Outline of the problem: The Model M consists of two membrane sheets and series of buckling spring actuators located over them at various points. On one membrane sheet, you have traces running from the controller, on the other, you have ones running to the controller. They are laid out in such a way that when one sheet is placed over the other, each trace on one sheet intersects with each trace on the other sheet at exactly one place, which corresponds to where the keys are. At rest, a third blank sheet with holes for where the intersection points are located separates the traces. When a key is pressed, the membranes are slammed together at that point. Current flows from the controller, through one of the traces, through the trace it intersects with and back into the controller at a different point. The controller is able to determine which row intersected with which column, and thus identify the pressed key.
Membranes don't last long, and over time, the exposed traces can wear down, or the contacts that plug into the controller erode (when you open it up, you'll see a little flat cable coming out of the inner assembly which plugs into the controller), and the keyboard controller stops picking up keys. From experience with a Model M where the Alt keys died, the two Alts are on the same trace (on the lower sheet I think) so the odds are that if one go, the other goes.
Since the trace on a membrane is just a strip of conductive material, you can fix a fried trace with a conductive gel pen (I used one of these
). Make a list of all the dead keys on the keyboard, and check out the membrane sheets. You'll more than likely see that most of the dead keys will correspond to one or two traces on one of the sheets. Using a multimeter, test from the start of that trace to the end - it will show nothing if the trace is fried. If the trace seems to be alright, check to see if you have conductivity between the end of the trace, and the contact for that trace on the ribbon cable. Experience tells me that the contacts fry quite easily compared to the inner traces themselves, usually fried contacts will be completely black. One test that you can do from the outset if you see suspicious looking contacts is to position one probe of your multimeter at one end of the contact, and the other on the other and see if you get conductivity.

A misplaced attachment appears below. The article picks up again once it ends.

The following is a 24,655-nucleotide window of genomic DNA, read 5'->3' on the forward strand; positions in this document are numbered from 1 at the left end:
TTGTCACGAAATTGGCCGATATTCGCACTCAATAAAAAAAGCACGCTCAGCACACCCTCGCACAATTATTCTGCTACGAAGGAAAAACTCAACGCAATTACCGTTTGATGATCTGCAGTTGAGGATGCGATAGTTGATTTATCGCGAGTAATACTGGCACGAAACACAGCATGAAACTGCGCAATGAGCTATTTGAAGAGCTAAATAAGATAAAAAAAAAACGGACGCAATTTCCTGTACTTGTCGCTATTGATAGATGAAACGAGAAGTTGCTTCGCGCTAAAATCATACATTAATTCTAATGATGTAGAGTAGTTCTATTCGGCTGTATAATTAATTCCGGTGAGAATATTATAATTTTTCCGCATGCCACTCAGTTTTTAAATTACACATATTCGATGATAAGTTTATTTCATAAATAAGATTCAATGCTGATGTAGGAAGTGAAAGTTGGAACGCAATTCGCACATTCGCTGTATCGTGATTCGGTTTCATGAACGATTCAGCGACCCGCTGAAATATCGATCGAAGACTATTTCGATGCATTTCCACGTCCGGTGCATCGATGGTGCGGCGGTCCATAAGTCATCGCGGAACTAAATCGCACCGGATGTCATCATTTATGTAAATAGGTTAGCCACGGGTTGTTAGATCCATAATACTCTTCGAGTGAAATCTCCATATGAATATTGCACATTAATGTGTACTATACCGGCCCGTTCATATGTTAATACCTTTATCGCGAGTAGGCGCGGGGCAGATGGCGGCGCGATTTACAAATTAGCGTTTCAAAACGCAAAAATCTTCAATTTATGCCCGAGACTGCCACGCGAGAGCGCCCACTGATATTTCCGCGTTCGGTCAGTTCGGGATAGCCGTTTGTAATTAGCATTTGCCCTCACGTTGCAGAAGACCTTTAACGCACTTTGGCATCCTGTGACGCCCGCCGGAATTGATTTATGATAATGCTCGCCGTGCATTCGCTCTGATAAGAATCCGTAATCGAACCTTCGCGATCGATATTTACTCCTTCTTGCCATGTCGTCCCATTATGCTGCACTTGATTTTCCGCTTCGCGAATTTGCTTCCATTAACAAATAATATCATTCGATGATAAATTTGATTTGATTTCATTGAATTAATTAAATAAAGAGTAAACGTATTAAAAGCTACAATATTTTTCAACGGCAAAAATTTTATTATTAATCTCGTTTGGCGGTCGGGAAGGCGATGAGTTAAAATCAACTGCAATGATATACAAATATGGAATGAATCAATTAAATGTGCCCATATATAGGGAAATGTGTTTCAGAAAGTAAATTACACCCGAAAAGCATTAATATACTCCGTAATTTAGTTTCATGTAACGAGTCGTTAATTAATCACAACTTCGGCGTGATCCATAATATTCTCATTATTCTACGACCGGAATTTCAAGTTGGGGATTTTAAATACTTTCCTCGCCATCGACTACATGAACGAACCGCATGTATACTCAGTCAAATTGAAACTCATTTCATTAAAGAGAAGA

If you are ridiculously lucky, sometimes there is a bit of exposed trace above the contact that you can strech out with the gel pen to form a clean new contact, and you never have to access the membrane. Unfortunately, I've only ever seen this on later Model M types, so in your case you actually have to access the membrane in order to 'draw' a new trace on top of the flat cable from the membrane sheet to where the old contact is.
Getting to the membrane is where the real fun happens. The Model M's internal assembly consists of the plastic top where the keys slot in, secured to the steel backplate using plastic rivets, and the membrane is sandwiched in between. If you want to get at the membrane, you need to hack all fifty-something rivets off with a chisel, there's no way to non-destructively open the assembly like there used to be on older IBM designs. Now, when you go to put everything back together, you need something to hold the front to the backplate... glue has been tried but doesn't work well, so the only thing for is to get out a drill, drill holes in the plastic upper where the rivets used to be, and used screws and nuts to secure the thing together.
On the up side, a lot of long term durability issues involving Model Ms are caused by those rivets popping, so when you replace them with screws and nuts, you get a nice consistent key feel, and a more clean clicking sound (when the rivets start failing, Model Ms start pinging a lot)
There's a detailed guide on the rivet removal/replacement process here.
Apologies for the tl;dr post Edited by ch_123 - 1/23/11 at 1:55pm